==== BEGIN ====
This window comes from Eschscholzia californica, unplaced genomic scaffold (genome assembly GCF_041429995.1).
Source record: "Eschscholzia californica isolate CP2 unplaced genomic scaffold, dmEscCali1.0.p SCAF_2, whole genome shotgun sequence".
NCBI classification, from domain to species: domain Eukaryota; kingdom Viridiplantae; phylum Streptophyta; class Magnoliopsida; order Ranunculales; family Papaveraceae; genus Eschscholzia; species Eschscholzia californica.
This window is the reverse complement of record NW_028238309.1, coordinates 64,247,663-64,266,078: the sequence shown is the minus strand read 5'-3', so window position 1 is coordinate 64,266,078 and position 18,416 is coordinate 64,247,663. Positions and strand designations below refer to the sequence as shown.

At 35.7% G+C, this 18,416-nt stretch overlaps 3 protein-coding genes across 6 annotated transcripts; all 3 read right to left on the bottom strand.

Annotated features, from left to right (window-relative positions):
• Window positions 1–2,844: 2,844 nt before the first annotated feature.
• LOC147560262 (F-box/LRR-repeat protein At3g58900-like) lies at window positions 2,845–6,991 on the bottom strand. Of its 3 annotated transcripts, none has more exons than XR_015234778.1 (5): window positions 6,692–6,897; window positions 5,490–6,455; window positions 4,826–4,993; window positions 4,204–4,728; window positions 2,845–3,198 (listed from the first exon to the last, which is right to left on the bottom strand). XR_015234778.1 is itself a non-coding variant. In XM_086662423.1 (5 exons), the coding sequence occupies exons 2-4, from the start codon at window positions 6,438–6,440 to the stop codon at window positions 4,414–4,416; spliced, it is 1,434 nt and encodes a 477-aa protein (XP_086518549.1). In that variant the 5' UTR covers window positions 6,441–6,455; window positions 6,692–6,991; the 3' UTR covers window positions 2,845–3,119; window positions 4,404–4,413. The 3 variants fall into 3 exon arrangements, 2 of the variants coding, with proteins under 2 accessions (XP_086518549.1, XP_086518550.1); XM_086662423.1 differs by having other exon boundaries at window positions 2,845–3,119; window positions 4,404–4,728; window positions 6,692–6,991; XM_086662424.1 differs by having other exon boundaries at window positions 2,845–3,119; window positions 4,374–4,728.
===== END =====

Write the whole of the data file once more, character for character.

This window comes from Eschscholzia californica, unplaced genomic scaffold (genome assembly GCF_041429995.1).
Source record: "Eschscholzia californica isolate CP2 unplaced genomic scaffold, dmEscCali1.0.p SCAF_2, whole genome shotgun sequence".
NCBI classification, from domain to species: domain Eukaryota; kingdom Viridiplantae; phylum Streptophyta; class Magnoliopsida; order Ranunculales; family Papaveraceae; genus Eschscholzia; species Eschscholzia californica.
This window is the reverse complement of record NW_028238309.1, coordinates 64,247,663-64,266,078: the sequence shown is the minus strand read 5'-3', so window position 1 is coordinate 64,266,078 and position 18,416 is coordinate 64,247,663. Positions and strand designations below refer to the sequence as shown.

At 35.7% G+C, this 18,416-nt stretch overlaps 3 protein-coding genes across 6 annotated transcripts; all 3 read right to left on the bottom strand.

Annotated features, from left to right (window-relative positions):
• Window positions 1–2,844: 2,844 nt before the first annotated feature.
• LOC147560262 (F-box/LRR-repeat protein At3g58900-like) lies at window positions 2,845–6,991 on the bottom strand. Of its 3 annotated transcripts, none has more exons than XR_015234778.1 (5): window positions 6,692–6,897; window positions 5,490–6,455; window positions 4,826–4,993; window positions 4,204–4,728; window positions 2,845–3,198 (listed from the first exon to the last, which is right to left on the bottom strand). XR_015234778.1 is itself a non-coding variant. In XM_086662423.1 (5 exons), the coding sequence occupies exons 2-4, from the start codon at window positions 6,438–6,440 to the stop codon at window positions 4,414–4,416; spliced, it is 1,434 nt and encodes a 477-aa protein (XP_086518549.1). In that variant the 5' UTR covers window positions 6,441–6,455; window positions 6,692–6,991; the 3' UTR covers window positions 2,845–3,119; window positions 4,404–4,413. The 3 variants fall into 3 exon arrangements, 2 of the variants coding, with proteins under 2 accessions (XP_086518549.1, XP_086518550.1); XM_086662423.1 differs by having other exon boundaries at window positions 2,845–3,119; window positions 4,404–4,728; window positions 6,692–6,991; XM_086662424.1 differs by having other exon boundaries at window positions 2,845–3,119; window positions 4,374–4,728.